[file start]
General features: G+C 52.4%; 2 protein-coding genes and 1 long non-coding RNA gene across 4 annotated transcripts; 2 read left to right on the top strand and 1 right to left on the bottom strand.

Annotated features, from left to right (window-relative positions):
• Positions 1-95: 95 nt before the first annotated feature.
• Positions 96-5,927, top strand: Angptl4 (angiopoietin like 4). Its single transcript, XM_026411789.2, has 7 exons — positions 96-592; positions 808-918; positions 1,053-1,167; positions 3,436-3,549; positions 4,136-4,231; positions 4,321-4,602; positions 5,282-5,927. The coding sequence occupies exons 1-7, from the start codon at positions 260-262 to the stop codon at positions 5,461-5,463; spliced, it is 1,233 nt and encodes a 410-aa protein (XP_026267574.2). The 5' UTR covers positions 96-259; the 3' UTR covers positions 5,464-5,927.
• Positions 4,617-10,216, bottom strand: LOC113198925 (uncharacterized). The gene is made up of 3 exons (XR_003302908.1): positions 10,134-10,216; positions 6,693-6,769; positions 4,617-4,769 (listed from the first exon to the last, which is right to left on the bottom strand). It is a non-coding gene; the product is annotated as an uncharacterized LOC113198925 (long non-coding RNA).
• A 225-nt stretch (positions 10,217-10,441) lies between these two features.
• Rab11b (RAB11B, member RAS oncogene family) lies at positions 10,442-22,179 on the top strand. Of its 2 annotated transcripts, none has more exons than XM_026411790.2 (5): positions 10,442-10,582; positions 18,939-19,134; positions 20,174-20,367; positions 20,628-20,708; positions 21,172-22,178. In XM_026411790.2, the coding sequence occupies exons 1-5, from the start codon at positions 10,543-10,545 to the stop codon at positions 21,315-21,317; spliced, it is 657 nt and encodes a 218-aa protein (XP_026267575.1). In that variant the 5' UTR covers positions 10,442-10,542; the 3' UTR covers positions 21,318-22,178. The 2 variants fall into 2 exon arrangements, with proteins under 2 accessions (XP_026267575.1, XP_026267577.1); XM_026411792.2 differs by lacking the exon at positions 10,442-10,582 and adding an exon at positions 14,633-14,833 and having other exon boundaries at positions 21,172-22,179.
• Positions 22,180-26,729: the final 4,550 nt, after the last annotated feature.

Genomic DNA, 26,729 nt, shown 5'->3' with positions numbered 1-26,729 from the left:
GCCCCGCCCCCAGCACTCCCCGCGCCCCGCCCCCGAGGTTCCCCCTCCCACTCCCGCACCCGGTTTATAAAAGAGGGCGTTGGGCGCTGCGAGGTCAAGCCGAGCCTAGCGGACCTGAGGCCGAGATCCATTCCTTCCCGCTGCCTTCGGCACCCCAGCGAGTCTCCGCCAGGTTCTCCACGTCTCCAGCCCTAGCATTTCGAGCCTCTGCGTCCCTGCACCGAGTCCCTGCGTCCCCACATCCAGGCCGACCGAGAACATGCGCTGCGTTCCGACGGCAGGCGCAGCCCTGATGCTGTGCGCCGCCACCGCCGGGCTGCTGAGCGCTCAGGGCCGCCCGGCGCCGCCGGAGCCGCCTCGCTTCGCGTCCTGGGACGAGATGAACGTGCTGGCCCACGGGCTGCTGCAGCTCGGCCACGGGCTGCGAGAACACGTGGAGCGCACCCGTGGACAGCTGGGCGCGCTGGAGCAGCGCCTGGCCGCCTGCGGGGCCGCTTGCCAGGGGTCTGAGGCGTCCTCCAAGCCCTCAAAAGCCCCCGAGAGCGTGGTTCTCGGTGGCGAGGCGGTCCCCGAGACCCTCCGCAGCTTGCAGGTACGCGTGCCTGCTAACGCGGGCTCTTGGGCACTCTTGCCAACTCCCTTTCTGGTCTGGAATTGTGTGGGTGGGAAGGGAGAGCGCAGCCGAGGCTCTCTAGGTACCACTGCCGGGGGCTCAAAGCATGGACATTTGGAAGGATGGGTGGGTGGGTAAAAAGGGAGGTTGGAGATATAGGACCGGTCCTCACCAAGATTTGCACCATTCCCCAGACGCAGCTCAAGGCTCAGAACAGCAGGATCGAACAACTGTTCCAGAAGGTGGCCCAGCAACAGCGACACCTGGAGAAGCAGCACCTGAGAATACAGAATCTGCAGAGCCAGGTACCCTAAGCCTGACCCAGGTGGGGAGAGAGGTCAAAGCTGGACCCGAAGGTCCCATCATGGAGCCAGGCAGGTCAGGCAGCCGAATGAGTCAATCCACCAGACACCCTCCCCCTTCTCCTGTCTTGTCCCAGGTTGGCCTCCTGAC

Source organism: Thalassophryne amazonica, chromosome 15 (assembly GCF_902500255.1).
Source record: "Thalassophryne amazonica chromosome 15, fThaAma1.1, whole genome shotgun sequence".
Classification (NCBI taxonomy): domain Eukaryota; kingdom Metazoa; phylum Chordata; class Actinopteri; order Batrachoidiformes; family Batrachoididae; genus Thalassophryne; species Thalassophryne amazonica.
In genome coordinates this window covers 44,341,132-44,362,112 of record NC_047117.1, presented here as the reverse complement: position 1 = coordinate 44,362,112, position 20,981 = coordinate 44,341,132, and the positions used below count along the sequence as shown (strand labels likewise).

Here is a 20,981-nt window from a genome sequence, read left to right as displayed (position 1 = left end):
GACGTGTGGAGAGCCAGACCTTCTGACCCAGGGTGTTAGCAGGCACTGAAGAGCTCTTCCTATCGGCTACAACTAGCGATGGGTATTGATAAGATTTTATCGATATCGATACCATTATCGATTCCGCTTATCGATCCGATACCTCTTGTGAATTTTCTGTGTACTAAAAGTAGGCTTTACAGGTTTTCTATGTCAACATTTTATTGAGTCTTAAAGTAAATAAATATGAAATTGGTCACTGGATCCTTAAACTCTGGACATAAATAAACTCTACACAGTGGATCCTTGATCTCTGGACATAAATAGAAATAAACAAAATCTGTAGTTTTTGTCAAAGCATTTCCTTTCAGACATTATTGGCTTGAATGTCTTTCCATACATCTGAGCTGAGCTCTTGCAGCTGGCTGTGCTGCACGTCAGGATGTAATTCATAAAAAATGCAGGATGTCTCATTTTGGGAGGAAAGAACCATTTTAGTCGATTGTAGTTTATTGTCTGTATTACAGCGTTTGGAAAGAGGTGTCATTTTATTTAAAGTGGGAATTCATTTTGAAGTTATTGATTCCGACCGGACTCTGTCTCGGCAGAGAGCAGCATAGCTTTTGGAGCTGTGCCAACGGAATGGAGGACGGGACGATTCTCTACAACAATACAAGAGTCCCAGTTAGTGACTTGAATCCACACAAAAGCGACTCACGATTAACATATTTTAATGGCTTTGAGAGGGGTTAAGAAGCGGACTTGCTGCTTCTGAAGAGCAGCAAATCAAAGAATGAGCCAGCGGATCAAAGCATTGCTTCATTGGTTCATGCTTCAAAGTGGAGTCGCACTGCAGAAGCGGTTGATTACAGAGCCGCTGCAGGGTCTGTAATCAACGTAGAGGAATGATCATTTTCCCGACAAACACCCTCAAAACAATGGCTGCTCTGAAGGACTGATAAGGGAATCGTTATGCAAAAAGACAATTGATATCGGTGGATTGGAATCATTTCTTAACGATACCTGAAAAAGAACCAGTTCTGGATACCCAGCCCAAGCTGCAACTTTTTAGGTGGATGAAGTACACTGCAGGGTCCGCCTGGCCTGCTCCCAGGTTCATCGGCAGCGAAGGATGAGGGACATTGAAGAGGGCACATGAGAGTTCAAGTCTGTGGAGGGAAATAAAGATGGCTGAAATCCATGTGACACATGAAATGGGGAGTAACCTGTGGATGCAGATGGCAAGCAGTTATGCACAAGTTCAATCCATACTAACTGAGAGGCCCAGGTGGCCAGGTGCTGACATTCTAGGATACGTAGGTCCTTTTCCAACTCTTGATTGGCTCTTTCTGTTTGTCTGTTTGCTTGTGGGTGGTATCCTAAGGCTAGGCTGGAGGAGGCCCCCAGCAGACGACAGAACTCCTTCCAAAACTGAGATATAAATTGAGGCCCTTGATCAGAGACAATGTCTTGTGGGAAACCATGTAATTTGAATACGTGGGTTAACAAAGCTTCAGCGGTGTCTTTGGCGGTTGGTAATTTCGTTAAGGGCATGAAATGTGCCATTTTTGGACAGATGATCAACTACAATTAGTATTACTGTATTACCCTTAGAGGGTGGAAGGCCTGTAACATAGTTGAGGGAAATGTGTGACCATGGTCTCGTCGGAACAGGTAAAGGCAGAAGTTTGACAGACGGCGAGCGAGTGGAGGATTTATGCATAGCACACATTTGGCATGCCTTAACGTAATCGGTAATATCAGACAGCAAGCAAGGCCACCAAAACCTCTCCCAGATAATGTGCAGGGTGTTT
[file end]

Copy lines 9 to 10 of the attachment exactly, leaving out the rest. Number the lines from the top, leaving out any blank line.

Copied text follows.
Genomic DNA, 26,729 nt, shown 5'->3' with positions numbered 1-26,729 from the left:
GCCCCGCCCCCAGCACTCCCCGCGCCCCGCCCCCGAGGTTCCCCCTCCCACTCCCGCACCCGGTTTATAAAAGAGGGCGTTGGGCGCTGCGAGGTCAAGCCGAGCCTAGCGGACCTGAGGCCGAGATCCATTCCTTCCCGCTGCCTTCGGCACCCCAGCGAGTCTCCGCCAGGTTCTCCACGTCTCCAGCCCTAGCATTTCGAGCCTCTGCGTCCCTGCACCGAGTCCCTGCGTCCCCACATCCAGGCCGACCGAGAACATGCGCTGCGTTCCGACGGCAGGCGCAGCCCTGATGCTGTGCGCCGCCACCGCCGGGCTGCTGAGCGCTCAGGGCCGCCCGGCGCCGCCGGAGCCGCCTCGCTTCGCGTCCTGGGACGAGATGAACGTGCTGGCCCACGGGCTGCTGCAGCTCGGCCACGGGCTGCGAGAACACGTGGAGCGCACCCGTGGACAGCTGGGCGCGCTGGAGCAGCGCCTGGCCGCCTGCGGGGCCGCTTGCCAGGGGTCTGAGGCGTCCTCCAAGCCCTCAAAAGCCCCCGAGAGCGTGGTTCTCGGTGGCGAGGCGGTCCCCGAGACCCTCCGCAGCTTGCAGGTACGCGTGCCTGCTAACGCGGGCTCTTGGGCACTCTTGCCAACTCCCTTTCTGGTCTGGAATTGTGTGGGTGGGAAGGGAGAGCGCAGCCGAGGCTCTCTAGGTACCACTGCCGGGGGCTCAAAGCATGGACATTTGGAAGGATGGGTGGGTGGGTAAAAAGGGAGGTTGGAGATATAGGACCGGTCCTCACCAAGATTTGCACCATTCCCCAGACGCAGCTCAAGGCTCAGAACAGCAGGATCGAACAACTGTTCCAGAAGGTGGCCCAGCAACAGCGACACCTGGAGAAGCAGCACCTGAGAATACAGAATCTGCAGAGCCAGGTACCCTAAGCCTGACCCAGGTGGGGAGAGAGGTCAAAGCTGGACCCGAAGGTCCCATCATGGAGCCAGGCAGGTCAGGCAGCCGAATGAGTCAATCCACCAGACACCCTCCCCCTTCTCCTGTCTTGTCCCAGGTTGGCCTCCTGAC